Session508
TitleThe Past as Practice, c. 900-1300, I
Date/TimeTuesday 5 July 2022: 09.00-10.30
 
SponsorCentre for Research in Historiography & Historical Culture, Aberystwyth University
 
OrganiserBjörn Weiler, Department of History & Welsh History, Aberystwyth University
 
Moderator/ChairLevi Roach, Department of History, University of Exeter
 
Paper 508-a Automatic Authors?: Some Thoughts about the Development of German Historiography in the 11th Century
(Language: English)
Gerhard Lubich, Historisches Institut, Ruhr-Universität Bochum
Index Terms: Historiography - Medieval; Language and Literature - Latin
Paper 508-b Damnatio memoriae: The Art of Forgetting in High Medieval Denmark
(Language: English)
Mia Münster-Swendsen, Institut for Kommunikation og Humanistisk Videnskab, Roskilde Universitet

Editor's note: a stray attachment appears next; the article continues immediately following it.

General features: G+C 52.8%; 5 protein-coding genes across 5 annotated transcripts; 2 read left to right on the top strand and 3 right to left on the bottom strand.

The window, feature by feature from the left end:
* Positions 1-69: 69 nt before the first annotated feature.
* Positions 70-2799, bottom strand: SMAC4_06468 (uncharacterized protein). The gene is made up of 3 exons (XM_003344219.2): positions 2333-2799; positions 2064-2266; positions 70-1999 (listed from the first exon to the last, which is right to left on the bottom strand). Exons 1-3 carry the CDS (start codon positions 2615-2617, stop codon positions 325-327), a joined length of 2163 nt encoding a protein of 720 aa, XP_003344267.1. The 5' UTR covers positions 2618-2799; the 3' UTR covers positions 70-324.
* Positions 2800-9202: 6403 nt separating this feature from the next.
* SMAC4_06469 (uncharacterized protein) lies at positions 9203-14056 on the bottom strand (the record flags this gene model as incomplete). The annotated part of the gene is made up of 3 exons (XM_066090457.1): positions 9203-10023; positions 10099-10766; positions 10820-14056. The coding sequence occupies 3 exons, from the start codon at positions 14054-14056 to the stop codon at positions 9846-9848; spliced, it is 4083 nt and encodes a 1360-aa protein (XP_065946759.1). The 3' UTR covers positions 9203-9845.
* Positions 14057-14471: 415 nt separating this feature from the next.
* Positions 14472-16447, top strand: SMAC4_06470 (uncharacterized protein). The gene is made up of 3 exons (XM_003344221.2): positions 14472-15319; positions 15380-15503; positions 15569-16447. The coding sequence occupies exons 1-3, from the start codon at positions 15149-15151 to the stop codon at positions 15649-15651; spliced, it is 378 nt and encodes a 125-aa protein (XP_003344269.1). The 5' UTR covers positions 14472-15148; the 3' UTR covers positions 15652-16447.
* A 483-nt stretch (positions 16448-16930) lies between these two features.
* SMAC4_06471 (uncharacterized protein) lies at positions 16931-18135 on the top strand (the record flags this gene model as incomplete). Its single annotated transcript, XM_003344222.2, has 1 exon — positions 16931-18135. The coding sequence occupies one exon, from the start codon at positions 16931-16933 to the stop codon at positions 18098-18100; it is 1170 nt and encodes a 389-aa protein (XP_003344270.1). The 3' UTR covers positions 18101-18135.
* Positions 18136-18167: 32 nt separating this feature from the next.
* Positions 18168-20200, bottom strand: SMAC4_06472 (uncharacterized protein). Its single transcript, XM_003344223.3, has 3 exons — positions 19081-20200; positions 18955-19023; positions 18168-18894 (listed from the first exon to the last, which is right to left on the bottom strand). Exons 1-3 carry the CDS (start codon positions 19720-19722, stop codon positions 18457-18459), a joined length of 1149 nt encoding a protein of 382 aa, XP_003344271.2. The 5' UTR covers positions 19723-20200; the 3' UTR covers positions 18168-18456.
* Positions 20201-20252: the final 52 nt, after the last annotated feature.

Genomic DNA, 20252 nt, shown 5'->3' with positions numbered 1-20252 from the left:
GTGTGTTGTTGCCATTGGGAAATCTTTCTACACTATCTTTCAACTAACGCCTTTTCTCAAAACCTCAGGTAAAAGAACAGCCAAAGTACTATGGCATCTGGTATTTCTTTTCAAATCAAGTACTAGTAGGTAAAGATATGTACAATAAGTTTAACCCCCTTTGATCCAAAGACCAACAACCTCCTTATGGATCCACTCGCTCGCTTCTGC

Index Terms: Historiography - Medieval; Language and Literature - Latin
Paper 508-c How to Prove an Invented Past
(Language: English)
Antoni Grabowski, Instytut Historii im. Tadeusza Manteuffla Polskiej Akademii Nauk, Warszawa
Index Terms: Historiography - Medieval; Learning (The Classical Inheritance)
 
AbstractAcross high medieval Europe, contemporaries engaged in reimagining, refashioning, recovering, and recording the past. They did so in a range of genres and media: historical writing, charters, liturgical, and legal texts, works of Biblical exegesis, even in moulding the landscape, in the design of buildings, manuscript illuminations and statues.

They did not do so in isolation. Uses and cultures of the past were as much social as they were cultural activities. Authors, informants, patrons, forebears, rivals, benefactors, peers, superiors, dependents, audiences, readers, scribes, copyists all played a part in preserving, shaping and using it.

We are concerned with these practices. How did people find out about the past? How was the past experienced? What was the role of patrons, benefactors, peers, rivals, informants, etc.? What can we say about dissemination? And what does answering these questions reveal about the broader social and cultural ferment out of which such engagements emerged?